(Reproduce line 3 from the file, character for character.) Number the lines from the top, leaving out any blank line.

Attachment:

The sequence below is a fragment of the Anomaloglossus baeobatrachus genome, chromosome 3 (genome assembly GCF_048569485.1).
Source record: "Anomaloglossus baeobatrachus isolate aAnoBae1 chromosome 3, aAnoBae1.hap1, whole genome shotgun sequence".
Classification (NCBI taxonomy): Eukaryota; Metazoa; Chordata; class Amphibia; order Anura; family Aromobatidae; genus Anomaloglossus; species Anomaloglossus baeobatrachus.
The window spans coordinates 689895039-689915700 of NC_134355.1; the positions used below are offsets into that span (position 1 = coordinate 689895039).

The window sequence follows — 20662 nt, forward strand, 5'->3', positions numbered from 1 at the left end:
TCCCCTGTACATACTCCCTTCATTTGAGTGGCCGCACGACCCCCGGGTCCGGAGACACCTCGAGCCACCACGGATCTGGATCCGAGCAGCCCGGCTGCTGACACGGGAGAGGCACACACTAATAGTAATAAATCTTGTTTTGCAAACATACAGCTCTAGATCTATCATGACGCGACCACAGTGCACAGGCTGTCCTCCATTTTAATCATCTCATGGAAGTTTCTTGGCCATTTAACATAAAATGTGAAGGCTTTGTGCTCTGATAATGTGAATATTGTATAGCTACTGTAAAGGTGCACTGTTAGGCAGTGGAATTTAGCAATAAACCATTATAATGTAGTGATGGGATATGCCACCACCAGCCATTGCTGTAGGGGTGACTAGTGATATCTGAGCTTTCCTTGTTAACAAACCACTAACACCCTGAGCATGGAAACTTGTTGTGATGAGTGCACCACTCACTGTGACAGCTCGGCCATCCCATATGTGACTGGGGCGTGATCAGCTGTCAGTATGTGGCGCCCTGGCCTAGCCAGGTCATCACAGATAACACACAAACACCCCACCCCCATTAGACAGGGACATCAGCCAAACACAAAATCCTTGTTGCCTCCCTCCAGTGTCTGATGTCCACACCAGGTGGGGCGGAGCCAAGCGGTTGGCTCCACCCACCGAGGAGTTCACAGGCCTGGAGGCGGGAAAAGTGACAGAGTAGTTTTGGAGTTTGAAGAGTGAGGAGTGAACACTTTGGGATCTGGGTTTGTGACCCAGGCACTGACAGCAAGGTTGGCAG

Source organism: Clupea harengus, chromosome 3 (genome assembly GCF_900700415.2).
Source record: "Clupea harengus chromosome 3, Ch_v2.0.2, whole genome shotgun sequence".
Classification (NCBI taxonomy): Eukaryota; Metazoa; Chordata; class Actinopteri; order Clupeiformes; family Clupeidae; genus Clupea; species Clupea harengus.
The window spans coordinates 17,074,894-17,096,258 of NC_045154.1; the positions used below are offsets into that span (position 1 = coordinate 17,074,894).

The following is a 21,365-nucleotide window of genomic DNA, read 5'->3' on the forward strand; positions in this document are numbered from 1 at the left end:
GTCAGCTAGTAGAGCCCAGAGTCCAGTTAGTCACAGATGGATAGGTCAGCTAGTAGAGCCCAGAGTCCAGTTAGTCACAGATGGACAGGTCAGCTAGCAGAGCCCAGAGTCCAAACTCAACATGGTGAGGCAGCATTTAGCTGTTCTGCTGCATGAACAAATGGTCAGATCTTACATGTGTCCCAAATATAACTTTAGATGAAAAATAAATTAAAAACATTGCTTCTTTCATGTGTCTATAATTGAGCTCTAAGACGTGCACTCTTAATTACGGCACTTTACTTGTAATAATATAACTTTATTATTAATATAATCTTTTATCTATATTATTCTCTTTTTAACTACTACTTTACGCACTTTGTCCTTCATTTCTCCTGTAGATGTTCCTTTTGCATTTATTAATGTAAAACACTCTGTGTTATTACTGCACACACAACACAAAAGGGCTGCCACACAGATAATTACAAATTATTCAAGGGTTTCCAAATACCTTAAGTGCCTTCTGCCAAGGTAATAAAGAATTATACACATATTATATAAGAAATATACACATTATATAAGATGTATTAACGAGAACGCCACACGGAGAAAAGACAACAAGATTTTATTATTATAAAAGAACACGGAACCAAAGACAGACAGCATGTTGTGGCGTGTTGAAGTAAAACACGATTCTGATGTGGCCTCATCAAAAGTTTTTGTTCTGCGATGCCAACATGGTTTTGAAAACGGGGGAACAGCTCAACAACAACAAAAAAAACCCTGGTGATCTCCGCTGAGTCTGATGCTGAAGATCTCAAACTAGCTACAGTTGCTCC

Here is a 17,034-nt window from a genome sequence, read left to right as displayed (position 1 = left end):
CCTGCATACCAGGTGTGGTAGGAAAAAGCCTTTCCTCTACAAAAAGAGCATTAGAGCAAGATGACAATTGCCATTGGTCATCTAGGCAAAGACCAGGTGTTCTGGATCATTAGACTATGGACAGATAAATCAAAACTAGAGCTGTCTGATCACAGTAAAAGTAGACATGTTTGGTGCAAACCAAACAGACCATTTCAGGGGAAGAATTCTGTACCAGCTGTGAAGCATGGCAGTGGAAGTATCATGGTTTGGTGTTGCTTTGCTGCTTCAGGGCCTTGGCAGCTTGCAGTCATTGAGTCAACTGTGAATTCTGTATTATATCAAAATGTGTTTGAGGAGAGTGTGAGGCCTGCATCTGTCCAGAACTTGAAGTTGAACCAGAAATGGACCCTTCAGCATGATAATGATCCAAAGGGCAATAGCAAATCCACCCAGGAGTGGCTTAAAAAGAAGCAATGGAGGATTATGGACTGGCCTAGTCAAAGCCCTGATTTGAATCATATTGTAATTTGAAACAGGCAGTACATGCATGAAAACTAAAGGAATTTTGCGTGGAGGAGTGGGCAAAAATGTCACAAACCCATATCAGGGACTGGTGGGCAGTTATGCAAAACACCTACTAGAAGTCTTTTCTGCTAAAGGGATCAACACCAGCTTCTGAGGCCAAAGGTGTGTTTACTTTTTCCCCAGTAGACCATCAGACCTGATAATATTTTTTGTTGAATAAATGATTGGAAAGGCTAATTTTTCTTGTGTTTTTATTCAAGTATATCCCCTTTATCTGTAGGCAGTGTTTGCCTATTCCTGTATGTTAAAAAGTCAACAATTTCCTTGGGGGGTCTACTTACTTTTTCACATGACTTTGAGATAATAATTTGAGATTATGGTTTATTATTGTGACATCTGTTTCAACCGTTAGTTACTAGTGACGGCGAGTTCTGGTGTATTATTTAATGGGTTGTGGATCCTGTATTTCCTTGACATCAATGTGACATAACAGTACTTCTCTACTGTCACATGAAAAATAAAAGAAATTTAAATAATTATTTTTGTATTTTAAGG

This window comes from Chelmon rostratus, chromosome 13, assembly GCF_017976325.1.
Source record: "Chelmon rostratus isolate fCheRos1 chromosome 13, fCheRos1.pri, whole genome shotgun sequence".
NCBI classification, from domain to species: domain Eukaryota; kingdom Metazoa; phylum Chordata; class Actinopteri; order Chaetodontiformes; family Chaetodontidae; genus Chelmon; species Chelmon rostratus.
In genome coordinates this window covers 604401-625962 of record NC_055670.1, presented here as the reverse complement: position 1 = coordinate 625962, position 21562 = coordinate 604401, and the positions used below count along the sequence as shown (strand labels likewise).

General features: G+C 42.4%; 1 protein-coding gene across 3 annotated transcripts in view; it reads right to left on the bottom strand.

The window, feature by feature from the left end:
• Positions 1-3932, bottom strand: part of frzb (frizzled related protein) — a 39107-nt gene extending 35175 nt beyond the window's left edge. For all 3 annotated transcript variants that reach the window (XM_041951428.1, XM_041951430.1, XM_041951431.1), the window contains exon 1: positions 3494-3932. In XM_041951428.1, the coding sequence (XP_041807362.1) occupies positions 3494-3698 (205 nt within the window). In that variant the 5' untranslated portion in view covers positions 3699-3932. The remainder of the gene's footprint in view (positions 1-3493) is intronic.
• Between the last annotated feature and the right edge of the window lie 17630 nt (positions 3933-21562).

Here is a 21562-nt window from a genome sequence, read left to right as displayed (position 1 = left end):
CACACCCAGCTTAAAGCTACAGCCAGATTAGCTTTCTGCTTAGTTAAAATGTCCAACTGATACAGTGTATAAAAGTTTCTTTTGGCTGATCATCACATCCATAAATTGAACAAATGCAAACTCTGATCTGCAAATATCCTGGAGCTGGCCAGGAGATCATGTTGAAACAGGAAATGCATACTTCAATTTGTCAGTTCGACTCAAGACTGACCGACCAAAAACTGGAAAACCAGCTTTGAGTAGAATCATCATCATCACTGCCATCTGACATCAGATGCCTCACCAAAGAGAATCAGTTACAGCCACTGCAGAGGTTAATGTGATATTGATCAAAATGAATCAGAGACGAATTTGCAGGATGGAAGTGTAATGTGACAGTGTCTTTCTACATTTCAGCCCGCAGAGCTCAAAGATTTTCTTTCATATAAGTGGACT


Classification (NCBI taxonomy): Eukaryota; Metazoa; Chordata; class Amphibia; order Anura; family Aromobatidae; genus Anomaloglossus; species Anomaloglossus baeobatrachus.